Our research on the ocean’s role in the climate system is primarily done using regional climate models for the Baltic Sea, the North Sea and the Arctic. The group deals with interactions between the atmosphere, the ice and the ocean on time scales from months till centuries (or even millennia).
The ocean and climate change
One of the main problems addressed by the group is to quantifty and understand the impacts of anthropogenic climate change. For instance, how will the Baltic Sea be affected by a warmer climate or a change in freshwater supply from rivers and precipitation.
Changes in sea-ice concentration or ventilation of the Baltic Sea do feed back onto the human society around the Baltic Sea directly through socio-economical adaptation or indirectly through eco-system changes. Other questions the group is dealing with are “How does a retreat of Arctic sea-ice affect the climate?” and “How sensitive is the ocean-ice-atmosphere interaction to climate change?”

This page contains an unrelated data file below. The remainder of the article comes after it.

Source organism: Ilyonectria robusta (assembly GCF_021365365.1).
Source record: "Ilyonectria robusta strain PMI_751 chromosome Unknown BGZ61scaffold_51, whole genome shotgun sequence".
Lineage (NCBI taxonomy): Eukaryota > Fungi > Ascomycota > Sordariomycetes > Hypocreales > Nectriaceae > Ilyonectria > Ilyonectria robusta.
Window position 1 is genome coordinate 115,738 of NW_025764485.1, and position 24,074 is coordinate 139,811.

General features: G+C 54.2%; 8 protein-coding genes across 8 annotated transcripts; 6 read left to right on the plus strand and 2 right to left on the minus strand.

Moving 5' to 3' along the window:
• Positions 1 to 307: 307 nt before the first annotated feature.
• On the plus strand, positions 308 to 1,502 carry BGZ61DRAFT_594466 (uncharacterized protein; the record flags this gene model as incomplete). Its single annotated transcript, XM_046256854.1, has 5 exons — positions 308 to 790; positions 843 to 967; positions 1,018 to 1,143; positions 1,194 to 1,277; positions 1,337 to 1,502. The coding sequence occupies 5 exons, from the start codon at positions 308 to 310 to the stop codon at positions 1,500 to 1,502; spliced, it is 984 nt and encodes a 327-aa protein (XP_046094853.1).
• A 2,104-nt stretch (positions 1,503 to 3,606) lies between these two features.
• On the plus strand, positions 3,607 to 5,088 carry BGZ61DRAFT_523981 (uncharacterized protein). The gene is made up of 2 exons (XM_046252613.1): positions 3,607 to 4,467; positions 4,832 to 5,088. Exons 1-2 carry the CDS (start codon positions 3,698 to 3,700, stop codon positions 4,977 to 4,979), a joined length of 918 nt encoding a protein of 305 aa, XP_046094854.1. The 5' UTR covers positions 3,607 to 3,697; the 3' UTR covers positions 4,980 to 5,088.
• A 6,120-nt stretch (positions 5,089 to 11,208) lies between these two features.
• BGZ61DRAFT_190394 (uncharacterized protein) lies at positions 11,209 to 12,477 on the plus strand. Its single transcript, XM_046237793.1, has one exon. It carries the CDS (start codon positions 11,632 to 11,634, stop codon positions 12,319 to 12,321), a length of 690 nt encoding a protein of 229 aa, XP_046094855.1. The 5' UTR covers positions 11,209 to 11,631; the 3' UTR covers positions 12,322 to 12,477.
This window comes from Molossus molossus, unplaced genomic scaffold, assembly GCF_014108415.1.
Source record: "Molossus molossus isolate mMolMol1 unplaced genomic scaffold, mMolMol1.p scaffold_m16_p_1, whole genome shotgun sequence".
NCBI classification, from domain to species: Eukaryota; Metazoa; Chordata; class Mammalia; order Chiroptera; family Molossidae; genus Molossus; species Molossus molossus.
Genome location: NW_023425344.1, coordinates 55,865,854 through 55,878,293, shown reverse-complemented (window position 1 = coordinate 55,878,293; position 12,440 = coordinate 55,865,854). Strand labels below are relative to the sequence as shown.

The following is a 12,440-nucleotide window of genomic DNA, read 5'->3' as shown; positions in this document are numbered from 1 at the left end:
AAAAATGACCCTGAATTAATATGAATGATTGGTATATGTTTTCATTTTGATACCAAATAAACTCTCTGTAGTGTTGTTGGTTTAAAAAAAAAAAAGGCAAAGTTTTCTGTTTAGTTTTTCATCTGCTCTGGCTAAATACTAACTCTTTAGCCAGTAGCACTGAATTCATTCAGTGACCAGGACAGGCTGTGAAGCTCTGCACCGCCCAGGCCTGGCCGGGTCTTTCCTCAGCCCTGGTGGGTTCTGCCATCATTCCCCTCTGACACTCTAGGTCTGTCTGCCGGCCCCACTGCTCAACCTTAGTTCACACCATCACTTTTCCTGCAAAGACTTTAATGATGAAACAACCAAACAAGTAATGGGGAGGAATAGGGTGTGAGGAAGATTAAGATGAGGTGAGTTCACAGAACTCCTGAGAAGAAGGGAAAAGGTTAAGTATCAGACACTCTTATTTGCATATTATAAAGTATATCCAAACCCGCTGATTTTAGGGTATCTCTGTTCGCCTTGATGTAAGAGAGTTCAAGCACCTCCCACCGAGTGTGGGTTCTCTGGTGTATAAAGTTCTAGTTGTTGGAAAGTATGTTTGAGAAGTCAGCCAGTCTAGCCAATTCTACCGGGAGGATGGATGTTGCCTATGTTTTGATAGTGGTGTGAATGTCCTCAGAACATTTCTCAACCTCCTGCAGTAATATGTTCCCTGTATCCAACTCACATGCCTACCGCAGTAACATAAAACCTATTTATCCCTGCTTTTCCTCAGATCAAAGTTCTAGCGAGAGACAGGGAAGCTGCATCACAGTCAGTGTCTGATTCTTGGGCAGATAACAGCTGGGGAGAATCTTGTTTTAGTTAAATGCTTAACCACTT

Natural climate variability
Another topic on the group’s agenda is natural climate variability on time scales from years to decades. For instance, the group investigates drivers of long-term salinity fluctuations and variations in the areal extent of anoxic sediments in the Baltic Sea. Moreover, using models researcher are also able to predict how such things may change in the future given assumptions about how different drivers like nutrient loads, greenhouse gases and aerosols will change.
Tools of the trade
Climate models allows for process, sensitivity studies and scenario simulations where different possible futures can be investigated. Experiments of this type cannot be done using observations only. However, together with observations as a reference, the climate models are used to study climate dynamics, sensitivity to external (anthropogenic) drivers and regional amplification of global climate change. Here, special focus is on the interaction between the atmosphere and the ocean in terms of heat and freshwater fluxes as well as gas exchange.